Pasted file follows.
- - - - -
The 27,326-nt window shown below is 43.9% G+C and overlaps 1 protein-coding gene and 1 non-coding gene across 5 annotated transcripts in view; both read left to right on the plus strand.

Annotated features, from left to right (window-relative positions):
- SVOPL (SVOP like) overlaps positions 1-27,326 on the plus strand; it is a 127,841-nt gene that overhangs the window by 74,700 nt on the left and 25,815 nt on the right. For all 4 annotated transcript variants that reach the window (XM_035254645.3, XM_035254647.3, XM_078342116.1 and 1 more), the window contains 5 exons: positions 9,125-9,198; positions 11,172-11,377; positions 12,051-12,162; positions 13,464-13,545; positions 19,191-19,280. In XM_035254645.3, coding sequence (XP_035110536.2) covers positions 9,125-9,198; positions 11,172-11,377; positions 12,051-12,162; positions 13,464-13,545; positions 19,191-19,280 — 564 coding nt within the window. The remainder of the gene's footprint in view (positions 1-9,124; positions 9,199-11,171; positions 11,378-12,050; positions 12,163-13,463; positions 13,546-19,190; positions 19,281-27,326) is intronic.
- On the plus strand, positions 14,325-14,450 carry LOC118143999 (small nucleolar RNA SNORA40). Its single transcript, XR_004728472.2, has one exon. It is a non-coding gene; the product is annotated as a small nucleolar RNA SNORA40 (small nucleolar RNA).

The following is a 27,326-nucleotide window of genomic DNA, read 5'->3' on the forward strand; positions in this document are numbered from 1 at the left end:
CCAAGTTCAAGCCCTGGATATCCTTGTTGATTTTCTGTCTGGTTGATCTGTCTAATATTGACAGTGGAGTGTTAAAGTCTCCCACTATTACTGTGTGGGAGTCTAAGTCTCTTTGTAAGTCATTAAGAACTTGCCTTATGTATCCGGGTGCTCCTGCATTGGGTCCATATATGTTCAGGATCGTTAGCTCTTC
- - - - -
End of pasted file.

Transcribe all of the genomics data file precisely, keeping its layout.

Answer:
The 27,326-nt window shown below is 43.9% G+C and overlaps 1 protein-coding gene and 1 non-coding gene across 5 annotated transcripts in view; both read left to right on the plus strand.

Annotated features, from left to right (window-relative positions):
- SVOPL (SVOP like) overlaps positions 1-27,326 on the plus strand; it is a 127,841-nt gene that overhangs the window by 74,700 nt on the left and 25,815 nt on the right. For all 4 annotated transcript variants that reach the window (XM_035254645.3, XM_035254647.3, XM_078342116.1 and 1 more), the window contains 5 exons: positions 9,125-9,198; positions 11,172-11,377; positions 12,051-12,162; positions 13,464-13,545; positions 19,191-19,280. In XM_035254645.3, coding sequence (XP_035110536.2) covers positions 9,125-9,198; positions 11,172-11,377; positions 12,051-12,162; positions 13,464-13,545; positions 19,191-19,280 — 564 coding nt within the window. The remainder of the gene's footprint in view (positions 1-9,124; positions 9,199-11,171; positions 11,378-12,050; positions 12,163-13,463; positions 13,546-19,190; positions 19,281-27,326) is intronic.
- On the plus strand, positions 14,325-14,450 carry LOC118143999 (small nucleolar RNA SNORA40). Its single transcript, XR_004728472.2, has one exon. It is a non-coding gene; the product is annotated as a small nucleolar RNA SNORA40 (small nucleolar RNA).

The following is a 27,326-nucleotide window of genomic DNA, read 5'->3' on the forward strand; positions in this document are numbered from 1 at the left end:
CCAAGTTCAAGCCCTGGATATCCTTGTTGATTTTCTGTCTGGTTGATCTGTCTAATATTGACAGTGGAGTGTTAAAGTCTCCCACTATTACTGTGTGGGAGTCTAAGTCTCTTTGTAAGTCATTAAGAACTTGCCTTATGTATCCGGGTGCTCCTGCATTGGGTCCATATATGTTCAGGATCGTTAGCTCTTC